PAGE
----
Yet, instead of focusing all its efforts on reforming this dysfunctional force, the international community, led by the U.S., has once again resorted to a quick fix, setting up a 10,000-strong Afghan local police force (ALP), supposedly hired from local communities and trained and paid by the government. This experiment is destined to fail, in the same way that similar exercises have in the past, and undermine the ANP in the process.

A similar plan (the Afghan National Auxiliary Police force) was tried, and failed back in 2006. Thousands of former militia were hired in the most violent areas and given guns and uniforms after ten days training. When that scheme was announced, Crisis Group expressed the strong view that this was abandoning all pretence of a professional institution in favour of handing out guns and uniforms to men with ten days training and doubtful command and control. That program soon failed, with many of the men (and their uniforms and guns) never seen again.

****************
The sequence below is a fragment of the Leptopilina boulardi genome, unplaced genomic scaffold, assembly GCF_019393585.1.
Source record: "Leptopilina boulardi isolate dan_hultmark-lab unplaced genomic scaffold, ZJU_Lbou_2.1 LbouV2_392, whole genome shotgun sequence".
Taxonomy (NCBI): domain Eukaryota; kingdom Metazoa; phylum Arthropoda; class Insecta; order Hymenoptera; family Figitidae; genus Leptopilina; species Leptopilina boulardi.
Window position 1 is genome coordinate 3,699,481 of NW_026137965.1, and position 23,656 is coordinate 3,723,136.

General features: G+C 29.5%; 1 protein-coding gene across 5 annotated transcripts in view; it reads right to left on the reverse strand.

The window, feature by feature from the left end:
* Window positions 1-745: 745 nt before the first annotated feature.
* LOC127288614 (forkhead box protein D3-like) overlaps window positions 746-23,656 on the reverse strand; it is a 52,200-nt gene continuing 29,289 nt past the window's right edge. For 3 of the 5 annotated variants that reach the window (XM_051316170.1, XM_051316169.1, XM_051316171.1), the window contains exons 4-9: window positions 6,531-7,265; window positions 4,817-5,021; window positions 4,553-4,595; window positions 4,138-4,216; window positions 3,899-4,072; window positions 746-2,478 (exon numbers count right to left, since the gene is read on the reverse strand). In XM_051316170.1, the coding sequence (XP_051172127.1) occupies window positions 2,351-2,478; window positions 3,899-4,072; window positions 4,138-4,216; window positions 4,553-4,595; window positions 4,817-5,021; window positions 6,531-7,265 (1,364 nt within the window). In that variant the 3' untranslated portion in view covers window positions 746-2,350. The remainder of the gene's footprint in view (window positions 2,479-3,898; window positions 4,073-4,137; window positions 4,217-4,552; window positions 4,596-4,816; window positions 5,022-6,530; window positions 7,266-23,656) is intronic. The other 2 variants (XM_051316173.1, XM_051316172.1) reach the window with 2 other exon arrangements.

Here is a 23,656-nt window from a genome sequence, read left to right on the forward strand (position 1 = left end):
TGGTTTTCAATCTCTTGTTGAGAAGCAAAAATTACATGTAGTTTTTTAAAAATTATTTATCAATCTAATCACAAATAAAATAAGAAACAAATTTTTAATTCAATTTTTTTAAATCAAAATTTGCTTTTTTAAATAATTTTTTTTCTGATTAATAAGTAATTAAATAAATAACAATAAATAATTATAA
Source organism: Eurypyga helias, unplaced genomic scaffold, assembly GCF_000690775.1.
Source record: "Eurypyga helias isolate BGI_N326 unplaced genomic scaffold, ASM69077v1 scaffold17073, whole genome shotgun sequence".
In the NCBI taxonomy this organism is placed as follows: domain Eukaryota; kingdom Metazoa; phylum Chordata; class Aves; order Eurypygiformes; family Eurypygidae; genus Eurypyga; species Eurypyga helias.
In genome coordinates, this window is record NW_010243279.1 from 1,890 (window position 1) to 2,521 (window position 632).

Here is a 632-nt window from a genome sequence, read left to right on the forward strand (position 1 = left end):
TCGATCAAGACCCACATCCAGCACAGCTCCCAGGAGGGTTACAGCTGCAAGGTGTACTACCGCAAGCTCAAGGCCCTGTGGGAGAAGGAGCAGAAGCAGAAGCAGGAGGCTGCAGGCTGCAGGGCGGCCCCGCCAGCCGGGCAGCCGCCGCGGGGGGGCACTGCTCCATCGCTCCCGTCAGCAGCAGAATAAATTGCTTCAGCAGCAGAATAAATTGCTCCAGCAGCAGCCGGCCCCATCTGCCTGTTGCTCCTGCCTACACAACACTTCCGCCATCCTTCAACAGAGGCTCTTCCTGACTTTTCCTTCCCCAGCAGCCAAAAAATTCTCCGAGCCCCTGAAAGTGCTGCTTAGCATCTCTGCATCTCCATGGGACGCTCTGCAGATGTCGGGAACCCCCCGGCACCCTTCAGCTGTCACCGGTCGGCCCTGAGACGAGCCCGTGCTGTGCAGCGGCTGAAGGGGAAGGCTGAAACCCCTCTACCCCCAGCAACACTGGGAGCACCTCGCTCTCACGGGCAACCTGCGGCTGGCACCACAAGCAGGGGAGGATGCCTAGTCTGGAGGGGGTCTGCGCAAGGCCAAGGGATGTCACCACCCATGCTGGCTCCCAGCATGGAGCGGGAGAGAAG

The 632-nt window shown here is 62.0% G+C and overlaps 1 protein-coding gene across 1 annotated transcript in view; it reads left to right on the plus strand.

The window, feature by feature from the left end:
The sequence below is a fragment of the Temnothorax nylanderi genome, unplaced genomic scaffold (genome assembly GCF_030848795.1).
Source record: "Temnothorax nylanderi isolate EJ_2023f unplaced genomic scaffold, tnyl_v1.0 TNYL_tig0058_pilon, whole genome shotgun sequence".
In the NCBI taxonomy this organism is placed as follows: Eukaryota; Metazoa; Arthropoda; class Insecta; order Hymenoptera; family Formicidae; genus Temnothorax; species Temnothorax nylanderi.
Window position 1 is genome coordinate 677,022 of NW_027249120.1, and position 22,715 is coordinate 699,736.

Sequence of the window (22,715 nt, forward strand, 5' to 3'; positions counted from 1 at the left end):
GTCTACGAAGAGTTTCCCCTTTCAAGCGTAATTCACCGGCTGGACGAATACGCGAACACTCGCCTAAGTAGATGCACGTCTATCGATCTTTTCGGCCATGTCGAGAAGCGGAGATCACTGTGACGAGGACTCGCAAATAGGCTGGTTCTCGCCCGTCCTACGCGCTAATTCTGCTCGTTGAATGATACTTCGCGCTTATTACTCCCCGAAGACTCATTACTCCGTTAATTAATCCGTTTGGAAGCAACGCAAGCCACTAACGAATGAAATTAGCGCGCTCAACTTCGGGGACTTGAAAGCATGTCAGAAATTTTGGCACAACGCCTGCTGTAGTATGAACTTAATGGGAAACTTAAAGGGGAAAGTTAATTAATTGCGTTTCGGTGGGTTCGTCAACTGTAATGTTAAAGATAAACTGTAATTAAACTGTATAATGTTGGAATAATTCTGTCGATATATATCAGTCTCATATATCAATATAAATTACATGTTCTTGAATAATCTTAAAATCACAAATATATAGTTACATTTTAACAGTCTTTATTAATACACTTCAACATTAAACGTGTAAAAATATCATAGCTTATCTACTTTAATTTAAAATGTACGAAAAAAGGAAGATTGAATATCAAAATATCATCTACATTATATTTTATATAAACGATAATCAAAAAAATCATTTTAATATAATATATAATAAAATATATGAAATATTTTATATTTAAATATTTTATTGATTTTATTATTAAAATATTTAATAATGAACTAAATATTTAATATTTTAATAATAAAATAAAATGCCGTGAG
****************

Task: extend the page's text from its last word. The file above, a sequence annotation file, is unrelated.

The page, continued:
But the same flawed idea is repeatedly floated, with little consideration of the past failures. Regardless of assurances that this time it will be different, Crisis Group is highly sceptical that having a less trained “police” force, with local allegiances, will contribute to providing greater security and building public confidence. Not only are these village militias likely to be controlled by warlords, but favouring some among the many competing communities and groups in a heavily armed country will result in more violence.

3. Policing will not make a big difference in the absence of good governance